Wilted rose may be quite a heart-breaking sight to see. Nobody wants to see their gorgeous rose plant suffering and losing its beauty. There is nothing to worry about, though, because this wilting is usually treatable.
What you should do is keep reading our guide below to learn why are your roses wilting and the solution to how you may revive a wilted rose plant.
JUMP TO TOPIC
- Why Is Your Rose Wilting?
- How To Fix A Wilted Rose Plant
Why Is Your Rose Wilting?
Underwatering is the number one reason why any plant starts wilting. If you have wilted peonies, wilted lilies, or roses, all you have to do is check their soil. If it feels dry beyond the first two inches, you have underwatered plants at hand. To check the soil, you can use a moisture meter, a pencil, a wooden skewer, or even your finger.
Roses are more susceptible to wilting by underwatering during hot summers. This is when the increased temperature and intense sunlight make the soil dry faster. If you don’t increase your frequency of watering accordingly, the plant will eventually suffer.
The quantity of water plays a role too. On average, a rose bush needs one gallon of water per week. If you use less water than this, the plant will naturally become dehydrated over time. Water with a large amount of salt also dehydrates the plant in the long run.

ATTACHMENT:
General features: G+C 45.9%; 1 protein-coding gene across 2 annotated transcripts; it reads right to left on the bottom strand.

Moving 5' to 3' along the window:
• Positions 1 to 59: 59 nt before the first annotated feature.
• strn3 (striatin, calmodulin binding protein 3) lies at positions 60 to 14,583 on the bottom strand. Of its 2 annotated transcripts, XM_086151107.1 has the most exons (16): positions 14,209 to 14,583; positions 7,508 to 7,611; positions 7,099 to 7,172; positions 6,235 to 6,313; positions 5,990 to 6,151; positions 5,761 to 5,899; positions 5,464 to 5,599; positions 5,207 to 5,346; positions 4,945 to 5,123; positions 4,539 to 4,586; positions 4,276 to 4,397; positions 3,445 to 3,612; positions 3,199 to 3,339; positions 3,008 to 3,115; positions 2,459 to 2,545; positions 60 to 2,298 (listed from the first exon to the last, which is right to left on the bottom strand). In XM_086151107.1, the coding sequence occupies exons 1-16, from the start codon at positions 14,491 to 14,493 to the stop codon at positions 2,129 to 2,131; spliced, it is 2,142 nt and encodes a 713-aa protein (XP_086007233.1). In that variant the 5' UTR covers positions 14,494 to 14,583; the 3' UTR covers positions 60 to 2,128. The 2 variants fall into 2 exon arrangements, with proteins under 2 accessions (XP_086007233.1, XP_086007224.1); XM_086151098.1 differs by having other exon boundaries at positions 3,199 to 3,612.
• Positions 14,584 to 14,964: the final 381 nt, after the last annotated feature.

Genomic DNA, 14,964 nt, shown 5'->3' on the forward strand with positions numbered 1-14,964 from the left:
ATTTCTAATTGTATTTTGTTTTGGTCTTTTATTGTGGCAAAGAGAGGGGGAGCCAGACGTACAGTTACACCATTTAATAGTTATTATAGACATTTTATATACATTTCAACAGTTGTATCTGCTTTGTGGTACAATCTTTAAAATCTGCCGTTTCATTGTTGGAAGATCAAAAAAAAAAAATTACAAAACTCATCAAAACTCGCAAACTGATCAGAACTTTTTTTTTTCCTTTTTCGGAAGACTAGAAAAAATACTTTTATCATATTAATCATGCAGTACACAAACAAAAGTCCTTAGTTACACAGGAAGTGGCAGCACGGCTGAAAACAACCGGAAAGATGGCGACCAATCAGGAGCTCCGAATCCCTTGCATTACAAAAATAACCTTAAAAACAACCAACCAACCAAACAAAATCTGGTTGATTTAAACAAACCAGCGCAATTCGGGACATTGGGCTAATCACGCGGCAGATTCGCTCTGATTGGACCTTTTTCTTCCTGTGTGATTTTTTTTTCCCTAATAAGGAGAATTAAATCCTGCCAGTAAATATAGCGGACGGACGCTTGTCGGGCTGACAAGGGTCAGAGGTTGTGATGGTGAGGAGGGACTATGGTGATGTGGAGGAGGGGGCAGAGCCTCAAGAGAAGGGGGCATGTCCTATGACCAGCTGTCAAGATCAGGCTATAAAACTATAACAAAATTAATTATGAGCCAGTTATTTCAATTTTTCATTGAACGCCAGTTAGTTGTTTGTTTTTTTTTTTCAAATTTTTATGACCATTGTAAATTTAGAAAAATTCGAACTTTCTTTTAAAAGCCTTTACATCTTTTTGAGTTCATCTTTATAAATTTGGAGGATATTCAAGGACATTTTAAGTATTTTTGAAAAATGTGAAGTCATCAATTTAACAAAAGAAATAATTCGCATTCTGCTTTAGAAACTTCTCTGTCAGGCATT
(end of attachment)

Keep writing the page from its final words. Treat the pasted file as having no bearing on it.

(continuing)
Overwatering almost always leads to wilted roses. This can happen a lot if your soil doesn’t have proper drainage or if you don’t check the soil before watering. Overwatering is dangerous because it soon leads to root rot or the spot disease of rose flowers.
An overwatered plant gets clogged with water, and the leaves become swollen and begin to droop down. The whole plant starts to wilt under the weight of the excessive water. All this extra water prevents the right nutrients from reaching the plant leading to leaf chlorosis.
Roses grown in pots and containers are more at risk. With repeated watering, the drainage holes at the bottom of the pot get blocked with soil substrates, and this naturally allows water to get collected in the container. Even outside in a garden, if your soil is partly loamy without adequate drainage, it will get waterlogged easily.
– Transplanting Shock
Have you recently transplanted your plant from one place to another? If yes, then it will begin to wilt immediately afterward. Transplant shock is a physiological phenomenon and nothing to worry about. Once your plant establishes its roots in the soil, the wilted leaves will perk right back up.
Sometimes, the roots also get damaged during the transplant; unless the situation is pretty bad, this too gets resolved over time by itself. The only thing you can do is to be extra careful when transplanting your rose plant because many rose parts will be affected.
– Temperature Keeps Fluctuating
Your wilted primroses and roses might be suffering due to improper temperatures. Roses like to grow at temperatures above 80 degrees Fahrenheit, especially during spring and summer. However, they need to be watered adequately during this time too. Not watering on time or watering inadequately will cause them to wilt.